Until Next Year …

blue round christmas ornament on snow
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Me: Say Goodbye, 2019.

2019: “Goodbye 2019.”

See what I did there [I’m winking, since you can’t see me as I type this post].

My calendar this morning reminded me that there are only “10 days until Christmas”. Which means that there are also only 17 days remaining until the lights go out on 2019 and come on for 2020. What kind of plans have you got for the new year? Are there any lessons learned from 2019 to carry with you?

I’m looking forward to a fresh start as well as seeing through some plans that I have been hatching during the second half of this year. Which seems like I just started working on yesterday.

And then I’m reminded of childhood, hearing the adults go on about how fast time flies. Some would say “Time flies when you’re having fun!” while others would complain about how fast the months go by now that they have kids/are over 21/insert some other arbitrary statement here. And I realize it’s true. Time flies so fast compared to when I was young when the days seemed to crawl by in spite of my wishing it would go faster.

With the speed of time in mind, I’m thinking about how many things I planned for this past year, how many got done, and how many other things got added to the list instead and which items fell off of that same list. That’s how things go.

Don’t sweat the small stuff. 

We have to remember to be flexible.

Plan the things you can, sure. But accept that the best laid plans might just go awry.

And know that that’s okay.

So take some time now to just be. Don’t fret over what you didn’t do. There are still tomorrows to make those tasks up.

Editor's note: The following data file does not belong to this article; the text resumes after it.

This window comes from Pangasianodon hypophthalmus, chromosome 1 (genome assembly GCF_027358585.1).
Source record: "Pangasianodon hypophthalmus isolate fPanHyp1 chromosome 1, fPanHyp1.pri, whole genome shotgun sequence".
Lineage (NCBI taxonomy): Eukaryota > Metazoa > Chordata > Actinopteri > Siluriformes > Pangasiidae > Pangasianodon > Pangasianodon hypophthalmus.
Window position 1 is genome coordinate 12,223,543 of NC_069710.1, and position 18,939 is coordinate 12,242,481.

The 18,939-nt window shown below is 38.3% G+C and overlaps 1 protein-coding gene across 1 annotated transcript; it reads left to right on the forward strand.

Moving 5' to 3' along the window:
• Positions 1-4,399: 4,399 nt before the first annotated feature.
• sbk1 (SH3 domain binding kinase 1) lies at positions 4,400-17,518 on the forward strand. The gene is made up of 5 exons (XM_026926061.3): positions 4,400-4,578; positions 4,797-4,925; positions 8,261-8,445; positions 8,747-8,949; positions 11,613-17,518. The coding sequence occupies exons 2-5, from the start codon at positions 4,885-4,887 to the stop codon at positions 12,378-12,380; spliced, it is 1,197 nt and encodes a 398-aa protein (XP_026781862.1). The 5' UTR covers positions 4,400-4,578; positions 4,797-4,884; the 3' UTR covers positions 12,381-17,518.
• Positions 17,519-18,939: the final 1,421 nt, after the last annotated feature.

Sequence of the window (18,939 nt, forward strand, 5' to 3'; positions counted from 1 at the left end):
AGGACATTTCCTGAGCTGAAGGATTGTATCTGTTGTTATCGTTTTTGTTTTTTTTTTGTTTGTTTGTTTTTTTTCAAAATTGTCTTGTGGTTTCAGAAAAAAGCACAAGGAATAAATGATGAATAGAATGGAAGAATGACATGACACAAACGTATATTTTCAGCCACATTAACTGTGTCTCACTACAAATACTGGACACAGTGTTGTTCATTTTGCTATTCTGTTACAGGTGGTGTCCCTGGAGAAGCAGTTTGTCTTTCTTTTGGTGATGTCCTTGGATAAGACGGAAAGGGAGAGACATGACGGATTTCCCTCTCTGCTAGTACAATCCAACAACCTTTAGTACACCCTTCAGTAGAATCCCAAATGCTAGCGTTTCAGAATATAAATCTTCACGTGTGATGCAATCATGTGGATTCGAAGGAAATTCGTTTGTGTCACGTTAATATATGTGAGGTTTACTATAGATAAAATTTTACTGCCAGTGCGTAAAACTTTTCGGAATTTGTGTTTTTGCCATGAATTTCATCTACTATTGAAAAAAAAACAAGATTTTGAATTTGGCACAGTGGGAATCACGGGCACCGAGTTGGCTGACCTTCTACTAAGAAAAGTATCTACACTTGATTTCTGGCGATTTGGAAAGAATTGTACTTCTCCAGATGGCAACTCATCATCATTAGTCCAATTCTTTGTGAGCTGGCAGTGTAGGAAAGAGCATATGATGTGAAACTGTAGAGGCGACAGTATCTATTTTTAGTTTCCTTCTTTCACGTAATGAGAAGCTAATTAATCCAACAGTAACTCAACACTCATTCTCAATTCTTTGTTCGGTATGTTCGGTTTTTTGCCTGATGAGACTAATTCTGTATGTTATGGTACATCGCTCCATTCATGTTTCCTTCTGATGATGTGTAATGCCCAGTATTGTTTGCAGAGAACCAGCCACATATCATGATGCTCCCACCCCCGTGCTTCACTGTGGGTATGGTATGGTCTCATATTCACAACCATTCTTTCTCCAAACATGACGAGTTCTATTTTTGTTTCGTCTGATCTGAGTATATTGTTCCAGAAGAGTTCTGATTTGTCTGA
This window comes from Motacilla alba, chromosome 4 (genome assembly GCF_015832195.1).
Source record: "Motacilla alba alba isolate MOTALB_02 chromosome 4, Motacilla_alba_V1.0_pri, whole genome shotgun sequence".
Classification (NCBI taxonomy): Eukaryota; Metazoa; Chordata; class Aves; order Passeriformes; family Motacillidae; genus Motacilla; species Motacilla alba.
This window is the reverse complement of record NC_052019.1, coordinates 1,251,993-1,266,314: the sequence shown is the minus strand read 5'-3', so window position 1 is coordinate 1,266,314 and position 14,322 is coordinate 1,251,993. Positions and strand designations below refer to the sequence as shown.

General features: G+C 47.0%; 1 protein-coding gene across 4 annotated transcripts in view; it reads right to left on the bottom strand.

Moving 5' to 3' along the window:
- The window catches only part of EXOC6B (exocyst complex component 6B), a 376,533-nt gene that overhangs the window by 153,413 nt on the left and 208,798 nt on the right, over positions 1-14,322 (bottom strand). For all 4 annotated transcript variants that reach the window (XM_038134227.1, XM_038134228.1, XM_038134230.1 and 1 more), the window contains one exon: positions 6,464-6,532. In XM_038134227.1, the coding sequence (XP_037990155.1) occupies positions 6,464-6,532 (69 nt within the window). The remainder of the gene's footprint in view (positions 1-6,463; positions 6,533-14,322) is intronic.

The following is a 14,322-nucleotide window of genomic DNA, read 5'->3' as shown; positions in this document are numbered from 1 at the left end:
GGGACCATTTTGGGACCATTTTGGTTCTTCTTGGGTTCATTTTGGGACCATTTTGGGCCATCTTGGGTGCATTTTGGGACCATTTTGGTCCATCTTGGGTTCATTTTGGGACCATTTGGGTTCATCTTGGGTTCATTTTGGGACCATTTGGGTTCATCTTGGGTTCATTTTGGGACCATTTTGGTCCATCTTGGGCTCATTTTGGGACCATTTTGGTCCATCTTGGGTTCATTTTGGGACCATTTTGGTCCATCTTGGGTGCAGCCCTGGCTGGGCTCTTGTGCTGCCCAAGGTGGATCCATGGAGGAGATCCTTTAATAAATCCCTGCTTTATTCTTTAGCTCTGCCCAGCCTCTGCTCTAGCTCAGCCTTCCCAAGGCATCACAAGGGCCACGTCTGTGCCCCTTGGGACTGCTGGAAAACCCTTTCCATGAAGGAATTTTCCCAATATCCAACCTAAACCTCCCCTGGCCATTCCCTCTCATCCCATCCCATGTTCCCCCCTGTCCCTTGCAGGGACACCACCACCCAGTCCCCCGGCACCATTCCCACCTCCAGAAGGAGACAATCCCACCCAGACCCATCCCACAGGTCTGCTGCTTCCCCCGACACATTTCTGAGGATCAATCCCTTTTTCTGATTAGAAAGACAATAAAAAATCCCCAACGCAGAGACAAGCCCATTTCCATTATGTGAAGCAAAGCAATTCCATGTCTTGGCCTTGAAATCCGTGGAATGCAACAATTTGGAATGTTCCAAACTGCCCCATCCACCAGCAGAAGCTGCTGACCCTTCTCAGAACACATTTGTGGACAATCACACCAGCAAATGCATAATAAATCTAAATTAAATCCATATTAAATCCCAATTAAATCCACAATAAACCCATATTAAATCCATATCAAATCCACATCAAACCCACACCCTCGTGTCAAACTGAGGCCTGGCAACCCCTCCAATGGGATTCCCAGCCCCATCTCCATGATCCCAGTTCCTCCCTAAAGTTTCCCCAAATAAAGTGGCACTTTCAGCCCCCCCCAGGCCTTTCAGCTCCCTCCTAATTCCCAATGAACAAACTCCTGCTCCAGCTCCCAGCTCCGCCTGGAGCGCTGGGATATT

Take a deep breath. Enjoy the moment – be it with family, or just by yourself in quiet retrospect – and step forward into whatever comes next.

I’m going to be stepping forward with you.

In the meantime, I’m taking off the rest of 2019. See you on the other side of mid-January.

I Need to Eat, Too.

money pink coins pig
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So a couple of weeks ago I had the opportunity to provide my rates for inputs for a directory of sorts.

I filled out the form with my rates and roles, then didn’t let myself think anymore about what I was typing and clicked submit. Just hit the button to send the form off into the digital ether.

Immediately I began to fret. Maybe my rates were too high. Maybe they’d not include my information, astounded by my audacity.

Two weeks later and I am still finding myself wringing my hands.

Why?

Why am I not willing to accept that my worth could be those numbers? Why am I convinced that I shouldn’t ask for my value to be high enough to sustain my work?

And when I look out at the things other writers (and creatives in general, for that matter) say about their rates I am seeing that same feeling reflected over and over.

Now, I know I’m not a rocket scientist or brain surgeon and certainly don’t mean to imply anything one way or another with my next statement, so bear with me a moment.

Specialists, brain surgeons, subject matter experts, highly skilled engineers (and so on) don’t hesitate for a moment when providing the cost to employ them. They know their skill set is valuable and they ask for their worth.

And they get paid what they ask for.

As a creative we are highly skilled individuals in our specific areas. There are people who prefer a skilled creative to write the words, design the logos, build the websites, rather than do it themselves. Sometimes it’s even just a matter of convenience and other times it is because they just need a specific skill set they don’t otherwise have available.

But the point is that those creative skills are needed.

And … AND … you have a right to charge your worth to pay your bills.

Because, hey, starving artists should be an outdated concept.

Comfortably eating and having a roof over your head should be the new rage.

After Too Much Tryptophan and Not Enough Family Time

acorns autumn autumn decoration autumn leaves
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The holiday weekend is coming to a close and I don’t know about you all, but I feel like while I got lots of good eats I didn’t get nearly enough of that good family time. If you did I’m green with envy (and also incredibly happy for you). In the meantime I’m going to try to soak up a few more hours of quality time before the week turns me into a pod person. In the words of our favorite Terminator, “I’ll be back” – for my regularly scheduled blog post next week. In the meantime check out this short story from last fall: Strange Pair, a short story and I hope you have a great week!